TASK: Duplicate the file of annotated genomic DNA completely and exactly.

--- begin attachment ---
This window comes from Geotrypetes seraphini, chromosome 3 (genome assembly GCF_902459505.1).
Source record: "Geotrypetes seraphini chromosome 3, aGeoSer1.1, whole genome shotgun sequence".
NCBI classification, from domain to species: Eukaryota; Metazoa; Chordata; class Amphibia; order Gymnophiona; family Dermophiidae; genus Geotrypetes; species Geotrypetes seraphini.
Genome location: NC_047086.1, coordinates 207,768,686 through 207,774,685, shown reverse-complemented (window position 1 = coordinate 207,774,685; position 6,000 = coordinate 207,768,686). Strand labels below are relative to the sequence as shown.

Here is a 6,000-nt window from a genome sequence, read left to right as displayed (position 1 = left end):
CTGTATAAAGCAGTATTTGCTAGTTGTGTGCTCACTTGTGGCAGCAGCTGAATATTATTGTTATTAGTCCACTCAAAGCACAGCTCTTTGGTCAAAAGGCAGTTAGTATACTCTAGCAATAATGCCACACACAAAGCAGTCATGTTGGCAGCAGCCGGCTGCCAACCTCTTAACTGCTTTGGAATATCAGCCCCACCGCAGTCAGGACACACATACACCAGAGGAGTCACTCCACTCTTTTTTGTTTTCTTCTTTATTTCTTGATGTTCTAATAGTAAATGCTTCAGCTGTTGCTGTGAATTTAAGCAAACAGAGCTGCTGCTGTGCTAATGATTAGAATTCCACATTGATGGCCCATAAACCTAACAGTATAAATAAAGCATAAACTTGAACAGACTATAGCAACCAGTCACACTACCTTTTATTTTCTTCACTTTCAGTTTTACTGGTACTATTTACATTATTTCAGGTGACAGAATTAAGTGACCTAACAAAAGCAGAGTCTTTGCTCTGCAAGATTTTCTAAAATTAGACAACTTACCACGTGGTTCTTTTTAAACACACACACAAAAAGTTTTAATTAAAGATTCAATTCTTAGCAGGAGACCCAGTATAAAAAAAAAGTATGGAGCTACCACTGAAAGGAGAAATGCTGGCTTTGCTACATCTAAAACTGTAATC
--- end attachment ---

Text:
This window comes from Geotrypetes seraphini, chromosome 3 (genome assembly GCF_902459505.1).
Source record: "Geotrypetes seraphini chromosome 3, aGeoSer1.1, whole genome shotgun sequence".
NCBI classification, from domain to species: Eukaryota; Metazoa; Chordata; class Amphibia; order Gymnophiona; family Dermophiidae; genus Geotrypetes; species Geotrypetes seraphini.
Genome location: NC_047086.1, coordinates 207,768,686 through 207,774,685, shown reverse-complemented (window position 1 = coordinate 207,774,685; position 6,000 = coordinate 207,768,686). Strand labels below are relative to the sequence as shown.

Here is a 6,000-nt window from a genome sequence, read left to right as displayed (position 1 = left end):
CTGTATAAAGCAGTATTTGCTAGTTGTGTGCTCACTTGTGGCAGCAGCTGAATATTATTGTTATTAGTCCACTCAAAGCACAGCTCTTTGGTCAAAAGGCAGTTAGTATACTCTAGCAATAATGCCACACACAAAGCAGTCATGTTGGCAGCAGCCGGCTGCCAACCTCTTAACTGCTTTGGAATATCAGCCCCACCGCAGTCAGGACACACATACACCAGAGGAGTCACTCCACTCTTTTTTGTTTTCTTCTTTATTTCTTGATGTTCTAATAGTAAATGCTTCAGCTGTTGCTGTGAATTTAAGCAAACAGAGCTGCTGCTGTGCTAATGATTAGAATTCCACATTGATGGCCCATAAACCTAACAGTATAAATAAAGCATAAACTTGAACAGACTATAGCAACCAGTCACACTACCTTTTATTTTCTTCACTTTCAGTTTTACTGGTACTATTTACATTATTTCAGGTGACAGAATTAAGTGACCTAACAAAAGCAGAGTCTTTGCTCTGCAAGATTTTCTAAAATTAGACAACTTACCACGTGGTTCTTTTTAAACACACACACAAAAAGTTTTAATTAAAGATTCAATTCTTAGCAGGAGACCCAGTATAAAAAAAAAGTATGGAGCTACCACTGAAAGGAGAAATGCTGGCTTTGCTACATCTAAAACTGTAATC